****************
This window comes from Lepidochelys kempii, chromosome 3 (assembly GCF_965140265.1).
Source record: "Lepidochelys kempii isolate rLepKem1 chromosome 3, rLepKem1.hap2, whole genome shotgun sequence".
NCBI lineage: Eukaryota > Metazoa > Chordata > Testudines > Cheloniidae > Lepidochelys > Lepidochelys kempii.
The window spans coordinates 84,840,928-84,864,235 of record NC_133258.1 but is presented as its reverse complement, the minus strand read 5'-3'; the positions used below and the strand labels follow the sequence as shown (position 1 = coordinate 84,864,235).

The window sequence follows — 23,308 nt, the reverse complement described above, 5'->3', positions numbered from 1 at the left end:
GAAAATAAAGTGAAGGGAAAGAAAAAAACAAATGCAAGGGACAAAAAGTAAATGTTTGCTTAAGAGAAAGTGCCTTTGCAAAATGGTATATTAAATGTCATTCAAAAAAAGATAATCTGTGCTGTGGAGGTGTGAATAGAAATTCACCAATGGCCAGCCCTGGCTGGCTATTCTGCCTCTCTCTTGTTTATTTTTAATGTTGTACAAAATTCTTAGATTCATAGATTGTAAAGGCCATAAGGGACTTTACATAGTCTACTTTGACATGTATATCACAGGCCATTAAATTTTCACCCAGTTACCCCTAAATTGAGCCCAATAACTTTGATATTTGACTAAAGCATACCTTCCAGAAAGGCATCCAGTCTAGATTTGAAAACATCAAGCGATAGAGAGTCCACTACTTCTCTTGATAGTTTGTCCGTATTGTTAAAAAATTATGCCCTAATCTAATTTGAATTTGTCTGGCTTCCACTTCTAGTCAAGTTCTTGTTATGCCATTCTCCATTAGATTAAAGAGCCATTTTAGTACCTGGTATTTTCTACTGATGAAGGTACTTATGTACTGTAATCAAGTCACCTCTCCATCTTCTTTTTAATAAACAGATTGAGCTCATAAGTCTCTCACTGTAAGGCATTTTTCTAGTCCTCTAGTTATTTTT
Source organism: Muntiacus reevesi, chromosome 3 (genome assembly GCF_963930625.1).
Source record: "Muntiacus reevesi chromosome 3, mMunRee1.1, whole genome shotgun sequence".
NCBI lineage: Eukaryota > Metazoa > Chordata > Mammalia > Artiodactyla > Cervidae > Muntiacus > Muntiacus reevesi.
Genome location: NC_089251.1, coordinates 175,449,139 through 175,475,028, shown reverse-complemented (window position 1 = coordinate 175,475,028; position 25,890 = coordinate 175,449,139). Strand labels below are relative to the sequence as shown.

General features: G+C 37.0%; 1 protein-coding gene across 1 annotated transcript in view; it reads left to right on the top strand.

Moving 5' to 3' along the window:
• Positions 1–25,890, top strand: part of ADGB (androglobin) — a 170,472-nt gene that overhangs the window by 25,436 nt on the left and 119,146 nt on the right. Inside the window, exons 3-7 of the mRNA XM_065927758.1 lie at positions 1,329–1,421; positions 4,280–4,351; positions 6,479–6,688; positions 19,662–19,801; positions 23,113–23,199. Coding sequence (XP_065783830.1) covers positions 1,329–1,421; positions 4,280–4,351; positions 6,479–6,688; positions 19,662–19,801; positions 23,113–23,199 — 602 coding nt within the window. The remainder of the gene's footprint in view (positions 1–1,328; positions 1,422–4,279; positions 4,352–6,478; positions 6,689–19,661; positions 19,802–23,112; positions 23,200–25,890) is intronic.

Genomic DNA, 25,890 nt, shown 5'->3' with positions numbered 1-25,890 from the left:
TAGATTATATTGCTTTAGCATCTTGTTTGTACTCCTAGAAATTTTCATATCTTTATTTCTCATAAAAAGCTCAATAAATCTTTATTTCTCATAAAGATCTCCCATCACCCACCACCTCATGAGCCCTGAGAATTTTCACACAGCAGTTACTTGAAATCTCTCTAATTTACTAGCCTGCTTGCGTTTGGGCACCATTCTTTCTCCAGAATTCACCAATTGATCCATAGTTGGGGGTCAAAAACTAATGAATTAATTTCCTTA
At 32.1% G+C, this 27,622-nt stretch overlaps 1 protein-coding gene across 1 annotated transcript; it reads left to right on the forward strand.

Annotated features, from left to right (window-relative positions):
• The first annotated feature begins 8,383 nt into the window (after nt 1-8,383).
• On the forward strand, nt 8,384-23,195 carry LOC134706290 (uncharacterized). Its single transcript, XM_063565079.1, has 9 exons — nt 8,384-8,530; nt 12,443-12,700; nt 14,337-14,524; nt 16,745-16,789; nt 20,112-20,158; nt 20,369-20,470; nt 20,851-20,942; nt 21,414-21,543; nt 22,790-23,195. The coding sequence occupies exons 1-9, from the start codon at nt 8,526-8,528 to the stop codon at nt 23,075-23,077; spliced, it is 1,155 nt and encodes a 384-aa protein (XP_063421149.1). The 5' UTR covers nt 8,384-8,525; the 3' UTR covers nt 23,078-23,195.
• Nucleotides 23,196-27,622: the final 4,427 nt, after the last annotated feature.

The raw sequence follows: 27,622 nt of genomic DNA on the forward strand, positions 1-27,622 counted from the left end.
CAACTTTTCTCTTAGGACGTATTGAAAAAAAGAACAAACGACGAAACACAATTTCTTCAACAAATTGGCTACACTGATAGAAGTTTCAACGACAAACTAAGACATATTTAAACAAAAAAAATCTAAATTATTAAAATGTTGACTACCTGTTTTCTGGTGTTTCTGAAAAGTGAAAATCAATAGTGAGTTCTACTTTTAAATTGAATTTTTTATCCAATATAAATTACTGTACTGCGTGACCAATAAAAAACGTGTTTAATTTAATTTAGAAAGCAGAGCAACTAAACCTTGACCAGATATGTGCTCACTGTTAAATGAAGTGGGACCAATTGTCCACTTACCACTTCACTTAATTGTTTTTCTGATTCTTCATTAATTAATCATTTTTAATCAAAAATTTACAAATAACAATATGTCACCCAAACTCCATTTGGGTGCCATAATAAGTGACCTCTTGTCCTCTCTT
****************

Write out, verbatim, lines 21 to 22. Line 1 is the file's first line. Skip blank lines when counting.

The raw sequence follows: 27,622 nt of genomic DNA on the forward strand, positions 1-27,622 counted from the left end.
CAACTTTTCTCTTAGGACGTATTGAAAAAAAGAACAAACGACGAAACACAATTTCTTCAACAAATTGGCTACACTGATAGAAGTTTCAACGACAAACTAAGACATATTTAAACAAAAAAAATCTAAATTATTAAAATGTTGACTACCTGTTTTCTGGTGTTTCTGAAAAGTGAAAATCAATAGTGAGTTCTACTTTTAAATTGAATTTTTTATCCAATATAAATTACTGTACTGCGTGACCAATAAAAAACGTGTTTAATTTAATTTAGAAAGCAGAGCAACTAAACCTTGACCAGATATGTGCTCACTGTTAAATGAAGTGGGACCAATTGTCCACTTACCACTTCACTTAATTGTTTTTCTGATTCTTCATTAATTAATCATTTTTAATCAAAAATTTACAAATAACAATATGTCACCCAAACTCCATTTGGGTGCCATAATAAGTGACCTCTTGTCCTCTCTT